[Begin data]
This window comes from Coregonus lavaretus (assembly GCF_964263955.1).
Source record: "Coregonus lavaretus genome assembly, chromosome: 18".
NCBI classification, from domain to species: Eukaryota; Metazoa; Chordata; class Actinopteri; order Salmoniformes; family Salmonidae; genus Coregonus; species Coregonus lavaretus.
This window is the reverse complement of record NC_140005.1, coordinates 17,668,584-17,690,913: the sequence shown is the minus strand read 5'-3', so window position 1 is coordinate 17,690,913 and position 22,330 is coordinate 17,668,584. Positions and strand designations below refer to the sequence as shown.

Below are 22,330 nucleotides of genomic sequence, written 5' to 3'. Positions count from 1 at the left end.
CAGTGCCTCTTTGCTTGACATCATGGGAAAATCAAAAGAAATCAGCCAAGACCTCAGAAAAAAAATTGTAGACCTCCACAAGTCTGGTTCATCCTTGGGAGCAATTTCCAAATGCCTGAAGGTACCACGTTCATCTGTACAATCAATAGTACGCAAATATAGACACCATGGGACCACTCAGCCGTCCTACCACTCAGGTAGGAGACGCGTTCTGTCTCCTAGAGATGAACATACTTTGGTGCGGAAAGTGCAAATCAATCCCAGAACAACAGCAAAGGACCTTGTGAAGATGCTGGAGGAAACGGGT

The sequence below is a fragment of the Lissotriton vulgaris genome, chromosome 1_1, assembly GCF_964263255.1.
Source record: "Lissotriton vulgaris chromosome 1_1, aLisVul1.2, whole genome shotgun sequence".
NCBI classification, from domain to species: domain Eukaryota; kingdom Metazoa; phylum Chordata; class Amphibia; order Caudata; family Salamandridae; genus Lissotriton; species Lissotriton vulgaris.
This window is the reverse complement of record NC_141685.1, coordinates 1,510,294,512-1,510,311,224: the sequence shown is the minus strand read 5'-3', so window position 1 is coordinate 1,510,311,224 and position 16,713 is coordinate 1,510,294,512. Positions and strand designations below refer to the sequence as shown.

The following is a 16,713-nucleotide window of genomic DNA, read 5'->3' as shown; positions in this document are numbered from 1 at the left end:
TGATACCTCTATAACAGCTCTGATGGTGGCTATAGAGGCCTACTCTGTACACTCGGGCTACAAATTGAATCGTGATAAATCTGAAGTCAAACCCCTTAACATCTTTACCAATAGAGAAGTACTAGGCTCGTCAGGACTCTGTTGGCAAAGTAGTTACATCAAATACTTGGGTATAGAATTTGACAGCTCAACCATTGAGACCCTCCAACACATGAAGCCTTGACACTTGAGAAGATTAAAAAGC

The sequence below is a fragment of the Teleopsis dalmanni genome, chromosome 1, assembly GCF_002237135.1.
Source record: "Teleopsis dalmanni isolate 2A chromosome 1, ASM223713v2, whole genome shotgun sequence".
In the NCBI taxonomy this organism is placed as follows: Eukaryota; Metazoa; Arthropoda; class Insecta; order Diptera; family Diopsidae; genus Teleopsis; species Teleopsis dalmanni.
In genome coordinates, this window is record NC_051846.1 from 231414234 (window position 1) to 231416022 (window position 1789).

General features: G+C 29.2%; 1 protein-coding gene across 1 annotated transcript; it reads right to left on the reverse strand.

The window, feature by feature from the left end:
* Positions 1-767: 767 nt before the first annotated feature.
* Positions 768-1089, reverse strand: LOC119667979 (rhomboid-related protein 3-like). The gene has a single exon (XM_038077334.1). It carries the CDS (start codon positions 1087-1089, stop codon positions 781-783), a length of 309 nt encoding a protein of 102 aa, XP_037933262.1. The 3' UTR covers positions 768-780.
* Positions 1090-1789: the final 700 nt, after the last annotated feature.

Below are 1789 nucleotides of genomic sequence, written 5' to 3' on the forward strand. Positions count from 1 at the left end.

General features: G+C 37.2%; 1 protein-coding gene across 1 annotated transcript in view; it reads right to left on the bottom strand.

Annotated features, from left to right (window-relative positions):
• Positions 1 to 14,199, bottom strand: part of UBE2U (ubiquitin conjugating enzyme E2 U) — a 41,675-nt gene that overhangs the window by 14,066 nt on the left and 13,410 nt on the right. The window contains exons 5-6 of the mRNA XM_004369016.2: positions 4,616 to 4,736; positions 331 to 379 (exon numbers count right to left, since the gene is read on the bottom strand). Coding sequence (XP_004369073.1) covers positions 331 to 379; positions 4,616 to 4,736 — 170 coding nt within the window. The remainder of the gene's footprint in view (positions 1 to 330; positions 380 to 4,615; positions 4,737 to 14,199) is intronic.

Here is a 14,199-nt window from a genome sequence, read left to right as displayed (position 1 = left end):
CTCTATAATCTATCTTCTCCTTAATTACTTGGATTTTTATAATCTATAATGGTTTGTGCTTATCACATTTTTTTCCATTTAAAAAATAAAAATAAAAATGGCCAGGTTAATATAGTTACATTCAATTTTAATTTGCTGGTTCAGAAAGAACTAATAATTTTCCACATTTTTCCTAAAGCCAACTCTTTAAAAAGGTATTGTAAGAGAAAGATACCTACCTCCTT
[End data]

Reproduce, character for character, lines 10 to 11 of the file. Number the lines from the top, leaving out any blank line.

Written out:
This window is the reverse complement of record NC_141685.1, coordinates 1,510,294,512-1,510,311,224: the sequence shown is the minus strand read 5'-3', so window position 1 is coordinate 1,510,311,224 and position 16,713 is coordinate 1,510,294,512. Positions and strand designations below refer to the sequence as shown.

The following is a 16,713-nucleotide window of genomic DNA, read 5'->3' as shown; positions in this document are numbered from 1 at the left end: